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    Club History

    The Club sits on a historic site, with St. Mary’s of Perivale, Ealing’s oldest church with parts dating back to 1135, contained within the margins of the course. The church has recently been revealed in all its glory with the removal of trees by the 1st tee and is now a thriving classical music venue, managed by The Friends of St Mary’s.

    Recent work in building the new chipping green adjacent to the church has also revealed an ancient Yew Tree, dated to be over 850 years old and probably the oldest tree in Ealing.

    The Club’s history starts in March 1898 when it was launched and owned by three proprietors, Messrs George, Gibson and Way, and named the Castle Bar Golf Club. Mr George was a successful businessman who put a lot of money into to the Club, and whose name lives on in the Men’s Match Play competition named after him.

    Inaugural Luncheon – The opening of the new Club House ws marked in April 1930, by a luncheon for a large number of local dignitaries and representatives of neighboring clubs.

    It became a members’ club, and was renamed Ealing Golf Club, in 1901, with the members forming a limited company to manage its affairs in 1909, which was in turn replaced by Ealing Golf Club(1923) Ltd when the opportunity arose to purchase the Freehold land, together with a further 8 acres, for the sum of £13,000.

    Over the years there have been a number of changes to the layout of the course, which was originally designed by one of the Great Triumvirate, James Braid. The first major change came in 1926, taking in the extra 8 acres and compensating for the loss of 2 holes to the planned Western Avenue. The new course was laid out by Harry S. Colt, the most famous designer of his day.

    The clubhouse, described in 1913 as “unusually good”, remained at the bottom of Kent Gardens where it had been since inception. The 1st tee at that time was adjacent to the existing 6th green but on the east side of the river. A new clubhouse, better placed in relation to the course, was opened in 1930 on its present site.

    This of course necessitated a re-arrangement of the playing order which was then maintained until 2002, when it was altered again to make the clubhouse a convenient halfway stop (the current 7th and 8th originally being the 17th and 18th).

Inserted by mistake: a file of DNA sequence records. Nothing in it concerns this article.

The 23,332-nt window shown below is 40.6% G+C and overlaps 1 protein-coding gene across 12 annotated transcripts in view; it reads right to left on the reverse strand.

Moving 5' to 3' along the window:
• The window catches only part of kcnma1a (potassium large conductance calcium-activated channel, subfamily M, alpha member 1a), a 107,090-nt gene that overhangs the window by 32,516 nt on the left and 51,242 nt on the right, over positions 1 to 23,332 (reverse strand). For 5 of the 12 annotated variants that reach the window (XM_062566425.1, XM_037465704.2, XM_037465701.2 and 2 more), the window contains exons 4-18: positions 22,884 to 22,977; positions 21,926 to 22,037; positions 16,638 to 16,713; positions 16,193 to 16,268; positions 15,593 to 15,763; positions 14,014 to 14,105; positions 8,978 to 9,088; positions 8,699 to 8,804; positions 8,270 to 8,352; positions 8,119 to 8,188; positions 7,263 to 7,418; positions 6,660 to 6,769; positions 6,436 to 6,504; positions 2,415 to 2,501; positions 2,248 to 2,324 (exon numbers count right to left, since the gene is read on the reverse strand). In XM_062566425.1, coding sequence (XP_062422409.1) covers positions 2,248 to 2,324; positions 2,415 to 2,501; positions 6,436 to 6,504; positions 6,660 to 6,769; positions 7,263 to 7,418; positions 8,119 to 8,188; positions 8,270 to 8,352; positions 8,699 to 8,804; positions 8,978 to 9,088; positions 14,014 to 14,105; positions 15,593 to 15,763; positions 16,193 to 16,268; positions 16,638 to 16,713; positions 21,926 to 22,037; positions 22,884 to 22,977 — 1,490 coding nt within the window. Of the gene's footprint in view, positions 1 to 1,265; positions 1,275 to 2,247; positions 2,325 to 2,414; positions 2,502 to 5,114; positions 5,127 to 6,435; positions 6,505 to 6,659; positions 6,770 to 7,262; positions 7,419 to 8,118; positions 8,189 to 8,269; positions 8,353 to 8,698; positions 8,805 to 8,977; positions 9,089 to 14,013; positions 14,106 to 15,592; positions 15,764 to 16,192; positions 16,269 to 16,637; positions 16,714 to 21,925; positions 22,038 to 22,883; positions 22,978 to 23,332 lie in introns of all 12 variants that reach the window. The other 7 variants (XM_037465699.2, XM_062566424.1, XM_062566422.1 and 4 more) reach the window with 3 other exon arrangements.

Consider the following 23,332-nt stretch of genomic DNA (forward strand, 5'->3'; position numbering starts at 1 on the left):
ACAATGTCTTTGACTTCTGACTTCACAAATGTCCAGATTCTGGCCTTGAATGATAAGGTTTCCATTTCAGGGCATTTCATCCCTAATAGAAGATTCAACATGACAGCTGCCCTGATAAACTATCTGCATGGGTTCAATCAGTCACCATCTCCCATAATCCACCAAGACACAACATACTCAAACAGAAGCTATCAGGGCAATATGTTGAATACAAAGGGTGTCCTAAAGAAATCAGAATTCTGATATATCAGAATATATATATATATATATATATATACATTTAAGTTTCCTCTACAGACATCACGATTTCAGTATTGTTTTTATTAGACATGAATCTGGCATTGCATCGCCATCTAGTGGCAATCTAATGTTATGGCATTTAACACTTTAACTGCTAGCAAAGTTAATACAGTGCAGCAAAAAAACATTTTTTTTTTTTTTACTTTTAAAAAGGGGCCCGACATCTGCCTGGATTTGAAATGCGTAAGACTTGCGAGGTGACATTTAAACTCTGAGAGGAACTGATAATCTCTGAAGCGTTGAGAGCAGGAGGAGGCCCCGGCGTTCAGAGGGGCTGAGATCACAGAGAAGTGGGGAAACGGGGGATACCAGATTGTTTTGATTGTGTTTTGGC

Other changes in layout have occasionally made, both to lengthen the course and relocate tees – the 12th tee for instance was originally next to the 1st, while new 6th and 8th tees were constructed in 1971 for the County Championship, and a new 13th back tee built in 2014 (just because we felt like it).

    During the Second World War, holes 2 to 5 were taken over by the Army, with one of 4 anti-aircraft guns was placed by the 3rd and 5th tees. The concrete support, now grassed over, still remains. The tree on the corner of the 4th was in the firing line so it was cut to a stump (but stubbornly refused to die and still continues to frustrate golfers that push their tee shots).

    Maps dated 1866, shows that before the course was built the 6th fairway formed part of a rifle range with the Butt where the fairway begins. Even in the early 1970’s, flattened bullets still came to the surface and this area has since baffled many Green Keepers, unaware that the grass is a victim of lead poisoning. Adjacent to the 13th green, the base where the Green Keeper’s horse was stabled is still visible.

    At the end of World War 2, the Club was both in debt and faced with the substantial costs of restoring the course. Luckily, the then Chairman, Mr. H. B. Randolph, was also Chairman of Wilkinson Sword and an astute businessman. His negotiations with the Government to obtain ‘Loss of Development’ rights turned around the Club’s finances – so much so that Ealing was one of the first to install an automated watering system, albeit initially only on the greens.

    Ealing Golf Club owes a huge debt to ‘Randy’, and a ceremonial sword presented by Wilkinson is proudly displayed in the Club’s Randolph Room.

    During 2005, extensive improvements were completed for tees and bunkers and that improvement programme continues today with a class-leading, full fairway irrigation system and extensive drainage works.

    The club’s first Professional was J. G. Stuart who retired in 1905, and then came George Charles, a founder member of the PGA. Arnold Stickley, a tour player and winner of the PGA Championship, took over in 1946 and remained for 46 years, mostly in partnership with his brother Owen.

    During its recent history, Ealing golfers have been remarkably successful. Ricky Willison our current Professional, played in the Walker Cup. Andrew Rogers, now a Club Professional in Australia, became an International as did Yasin Ali. In 1991, Ricky and Andrew were both selected for England against Spain; only the second time in the history of English golf that two players from the same club have represented their country. Jerome O’Shea was the third member of our own Triumvirate, who with Willison and Rogers, plus reserves when necessary, won the English Club Championship four times and the European Championship twice. Another unique feat occurred during 1987/88/89 when each separately qualified for The Open, Ricky winning the Bronze Medal in 1987. The Honours Boards also display an impressive record of achievements by many other members.